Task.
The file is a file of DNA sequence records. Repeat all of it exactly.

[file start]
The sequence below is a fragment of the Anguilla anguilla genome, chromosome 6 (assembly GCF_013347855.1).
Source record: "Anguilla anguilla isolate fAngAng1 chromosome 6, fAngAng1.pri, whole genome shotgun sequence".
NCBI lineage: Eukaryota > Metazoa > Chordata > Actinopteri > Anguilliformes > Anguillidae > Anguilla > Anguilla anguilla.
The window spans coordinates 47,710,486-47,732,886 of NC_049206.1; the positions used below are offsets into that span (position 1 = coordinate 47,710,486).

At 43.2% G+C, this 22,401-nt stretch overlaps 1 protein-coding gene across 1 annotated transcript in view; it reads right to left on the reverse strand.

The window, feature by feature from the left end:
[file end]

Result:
The sequence below is a fragment of the Anguilla anguilla genome, chromosome 6 (assembly GCF_013347855.1).
Source record: "Anguilla anguilla isolate fAngAng1 chromosome 6, fAngAng1.pri, whole genome shotgun sequence".
NCBI lineage: Eukaryota > Metazoa > Chordata > Actinopteri > Anguilliformes > Anguillidae > Anguilla > Anguilla anguilla.
The window spans coordinates 47,710,486-47,732,886 of NC_049206.1; the positions used below are offsets into that span (position 1 = coordinate 47,710,486).

At 43.2% G+C, this 22,401-nt stretch overlaps 1 protein-coding gene across 1 annotated transcript in view; it reads right to left on the reverse strand.

The window, feature by feature from the left end: